UPDATE 11/22/17: The City of Palm Springs released a statement via the city’s attorney two days later claiming no violations had taken place.
The City thanks Messrs. Freedman and Tansey for their sincere concern about the integrity of proceedings related to Council action with respect to the City’s initial approval of the development agreement with DTPS 3-B, LLC regarding construction of the Virgin Hotel. The City has availed itself of the specialized services of Gary Schons, the head of Best, Best & Krieger’s Government Policy & Public Integrity Practice, to analyze the serious allegations made. As will be explained at the City Council’s special meeting on November 29, 2017, no violations of law or the City’s ethics and transparency policies have taken place. Mr. Schons will be in attendance on the 29th. – Edward Kotkin, Palm Springs City Attorney
Original Post 11/20/17:
Two committee members from the Palm Springs Ethics Task Force have sent a letter to the city asking it to correct what the committee members are calling violations of the Brown Act, over the vote to allow the Virgin Hotel to move forward in Palm Springs.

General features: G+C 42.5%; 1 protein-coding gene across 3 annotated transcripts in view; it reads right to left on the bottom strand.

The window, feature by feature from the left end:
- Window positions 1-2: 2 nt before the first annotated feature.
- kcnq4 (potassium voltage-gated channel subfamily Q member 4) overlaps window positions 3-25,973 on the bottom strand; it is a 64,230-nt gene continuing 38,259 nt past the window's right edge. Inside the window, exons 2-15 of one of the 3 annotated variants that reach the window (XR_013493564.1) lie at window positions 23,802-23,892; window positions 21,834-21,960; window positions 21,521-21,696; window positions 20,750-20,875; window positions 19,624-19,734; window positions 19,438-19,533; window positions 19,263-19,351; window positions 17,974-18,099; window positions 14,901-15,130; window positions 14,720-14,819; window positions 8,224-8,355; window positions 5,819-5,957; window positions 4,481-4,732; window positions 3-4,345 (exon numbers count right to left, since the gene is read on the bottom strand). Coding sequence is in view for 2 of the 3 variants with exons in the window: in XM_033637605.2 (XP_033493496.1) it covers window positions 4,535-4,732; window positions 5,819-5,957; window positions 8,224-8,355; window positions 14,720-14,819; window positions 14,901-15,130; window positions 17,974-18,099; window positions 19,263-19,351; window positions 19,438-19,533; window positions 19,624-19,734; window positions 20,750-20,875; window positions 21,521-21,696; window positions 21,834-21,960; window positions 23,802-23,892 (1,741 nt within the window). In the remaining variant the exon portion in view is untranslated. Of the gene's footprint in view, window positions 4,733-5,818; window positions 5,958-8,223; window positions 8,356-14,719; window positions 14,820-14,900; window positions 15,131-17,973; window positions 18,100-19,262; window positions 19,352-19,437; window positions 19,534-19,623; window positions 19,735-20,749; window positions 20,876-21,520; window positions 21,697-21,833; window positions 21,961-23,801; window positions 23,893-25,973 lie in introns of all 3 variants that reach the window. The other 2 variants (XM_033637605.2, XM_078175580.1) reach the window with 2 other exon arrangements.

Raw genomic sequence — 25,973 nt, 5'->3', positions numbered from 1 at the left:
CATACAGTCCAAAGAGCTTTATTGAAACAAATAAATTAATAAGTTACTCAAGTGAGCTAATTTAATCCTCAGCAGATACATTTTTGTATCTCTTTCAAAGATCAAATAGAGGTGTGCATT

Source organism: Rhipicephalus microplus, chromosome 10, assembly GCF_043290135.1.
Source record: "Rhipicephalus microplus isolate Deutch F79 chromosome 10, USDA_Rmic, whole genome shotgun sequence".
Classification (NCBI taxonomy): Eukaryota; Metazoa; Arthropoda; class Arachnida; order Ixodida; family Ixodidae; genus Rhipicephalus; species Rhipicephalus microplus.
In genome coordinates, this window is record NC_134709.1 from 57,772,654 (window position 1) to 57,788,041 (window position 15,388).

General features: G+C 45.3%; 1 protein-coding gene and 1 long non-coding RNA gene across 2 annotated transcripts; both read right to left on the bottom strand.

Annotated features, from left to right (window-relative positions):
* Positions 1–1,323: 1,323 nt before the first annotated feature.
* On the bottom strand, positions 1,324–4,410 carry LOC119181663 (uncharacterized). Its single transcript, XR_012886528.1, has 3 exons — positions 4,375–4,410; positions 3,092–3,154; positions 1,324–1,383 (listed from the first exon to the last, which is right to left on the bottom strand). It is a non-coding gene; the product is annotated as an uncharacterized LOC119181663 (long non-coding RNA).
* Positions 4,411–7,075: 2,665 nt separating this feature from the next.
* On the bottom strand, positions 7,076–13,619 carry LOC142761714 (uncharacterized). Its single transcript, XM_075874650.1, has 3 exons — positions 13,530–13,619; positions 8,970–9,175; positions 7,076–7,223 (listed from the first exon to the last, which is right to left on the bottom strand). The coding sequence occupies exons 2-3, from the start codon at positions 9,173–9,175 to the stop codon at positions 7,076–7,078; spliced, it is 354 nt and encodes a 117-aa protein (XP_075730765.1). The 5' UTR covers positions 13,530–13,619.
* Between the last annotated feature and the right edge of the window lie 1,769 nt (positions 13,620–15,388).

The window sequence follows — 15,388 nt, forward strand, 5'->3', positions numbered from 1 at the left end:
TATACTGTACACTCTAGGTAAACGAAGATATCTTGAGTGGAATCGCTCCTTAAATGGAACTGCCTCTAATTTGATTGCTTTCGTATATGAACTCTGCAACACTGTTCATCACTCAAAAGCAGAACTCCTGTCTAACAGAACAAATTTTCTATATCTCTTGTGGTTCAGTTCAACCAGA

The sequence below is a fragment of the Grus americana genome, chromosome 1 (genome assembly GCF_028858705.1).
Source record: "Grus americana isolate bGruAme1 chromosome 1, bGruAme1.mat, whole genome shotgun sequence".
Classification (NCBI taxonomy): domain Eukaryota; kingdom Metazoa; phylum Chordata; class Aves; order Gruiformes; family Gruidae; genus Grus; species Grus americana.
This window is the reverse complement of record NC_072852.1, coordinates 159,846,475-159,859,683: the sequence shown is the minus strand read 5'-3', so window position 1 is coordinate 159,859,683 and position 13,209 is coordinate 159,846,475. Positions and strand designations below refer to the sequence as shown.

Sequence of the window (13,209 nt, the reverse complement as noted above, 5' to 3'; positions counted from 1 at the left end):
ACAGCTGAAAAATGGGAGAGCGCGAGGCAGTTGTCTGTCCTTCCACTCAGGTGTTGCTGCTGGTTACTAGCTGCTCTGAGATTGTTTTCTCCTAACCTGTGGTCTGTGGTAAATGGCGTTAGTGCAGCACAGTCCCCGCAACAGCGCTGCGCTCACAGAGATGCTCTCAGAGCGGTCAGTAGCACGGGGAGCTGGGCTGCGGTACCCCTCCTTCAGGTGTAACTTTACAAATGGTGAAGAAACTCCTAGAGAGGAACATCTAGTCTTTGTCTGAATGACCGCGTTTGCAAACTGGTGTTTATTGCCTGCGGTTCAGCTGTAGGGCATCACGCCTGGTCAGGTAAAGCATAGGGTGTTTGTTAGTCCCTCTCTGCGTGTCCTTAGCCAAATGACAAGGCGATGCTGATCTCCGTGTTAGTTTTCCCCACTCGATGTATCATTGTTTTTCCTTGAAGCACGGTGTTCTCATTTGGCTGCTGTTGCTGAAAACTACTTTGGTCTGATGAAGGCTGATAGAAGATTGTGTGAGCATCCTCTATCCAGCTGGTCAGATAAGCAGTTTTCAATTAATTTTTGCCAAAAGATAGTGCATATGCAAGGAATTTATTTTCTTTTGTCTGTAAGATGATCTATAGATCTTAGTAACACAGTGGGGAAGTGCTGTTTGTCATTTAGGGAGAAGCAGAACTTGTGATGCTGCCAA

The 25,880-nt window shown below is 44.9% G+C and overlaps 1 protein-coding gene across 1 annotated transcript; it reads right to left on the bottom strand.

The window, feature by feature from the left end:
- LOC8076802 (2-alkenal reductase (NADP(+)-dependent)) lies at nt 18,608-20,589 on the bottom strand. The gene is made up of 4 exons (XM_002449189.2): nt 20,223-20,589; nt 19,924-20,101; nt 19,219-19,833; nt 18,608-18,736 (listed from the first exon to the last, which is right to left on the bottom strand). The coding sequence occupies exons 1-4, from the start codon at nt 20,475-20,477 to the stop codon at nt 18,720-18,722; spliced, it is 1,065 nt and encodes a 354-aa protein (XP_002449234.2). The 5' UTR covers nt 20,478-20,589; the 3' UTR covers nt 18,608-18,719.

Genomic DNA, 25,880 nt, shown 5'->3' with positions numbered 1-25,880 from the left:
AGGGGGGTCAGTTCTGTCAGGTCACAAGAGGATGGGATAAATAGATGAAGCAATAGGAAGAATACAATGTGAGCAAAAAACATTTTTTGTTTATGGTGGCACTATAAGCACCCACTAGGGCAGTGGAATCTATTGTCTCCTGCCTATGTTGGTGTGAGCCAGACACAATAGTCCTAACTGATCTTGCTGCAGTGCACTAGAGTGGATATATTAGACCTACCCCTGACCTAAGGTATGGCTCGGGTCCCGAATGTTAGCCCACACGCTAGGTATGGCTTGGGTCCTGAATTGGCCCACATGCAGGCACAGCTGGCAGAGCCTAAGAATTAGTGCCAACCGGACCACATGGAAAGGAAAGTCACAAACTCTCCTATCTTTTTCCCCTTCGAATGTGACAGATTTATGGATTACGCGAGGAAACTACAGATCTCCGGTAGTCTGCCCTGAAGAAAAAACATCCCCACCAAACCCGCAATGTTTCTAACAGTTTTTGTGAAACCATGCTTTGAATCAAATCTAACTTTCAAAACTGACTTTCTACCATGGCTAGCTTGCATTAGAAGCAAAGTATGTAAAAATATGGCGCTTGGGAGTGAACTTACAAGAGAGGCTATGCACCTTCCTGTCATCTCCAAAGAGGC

David Freedman, co-chair of the Transparency Working Committee, and Roger Tansey, co-chair of Campaign Finance Committee, sent the letter Monday, detailing what they say were violations of the open meeting requirements and the city’s new ethics and transparency policies.
The pair said at the Nov.15 meeting, where the council voted 3-2 to move forward with the Virgin Hotel in the Downtown project, there were several violations.
They stated that the matter should not have been discussed prior to the meeting in closed session, since it was not a legal issue. They also have concerns about the staff report for the Nov. 15 meeting, which they stated “failed to disclose the true ownership interests behind DTPS 3-B, LLC. which included John Wessman as a retired passive owner.”
Freedman and Tansey also claim that with the new transparency rules, if completed staff reports are not available to council members 72 hours before a meeting, the item is to be tabled.
They also offered suggestions to the city to correct the violations, by making all documents available for the Nov. 29 special meeting and instead of having the second reading, calling that a first reading, which would allow the public to comment.
The controversy is centered on whether, by voting for a new agreement and extension, the city would lose existing rights to recover any transient occupancy tax, or TOT, rebates paid to the owners, if there is a conviction in the pending criminal case against John Wessman.
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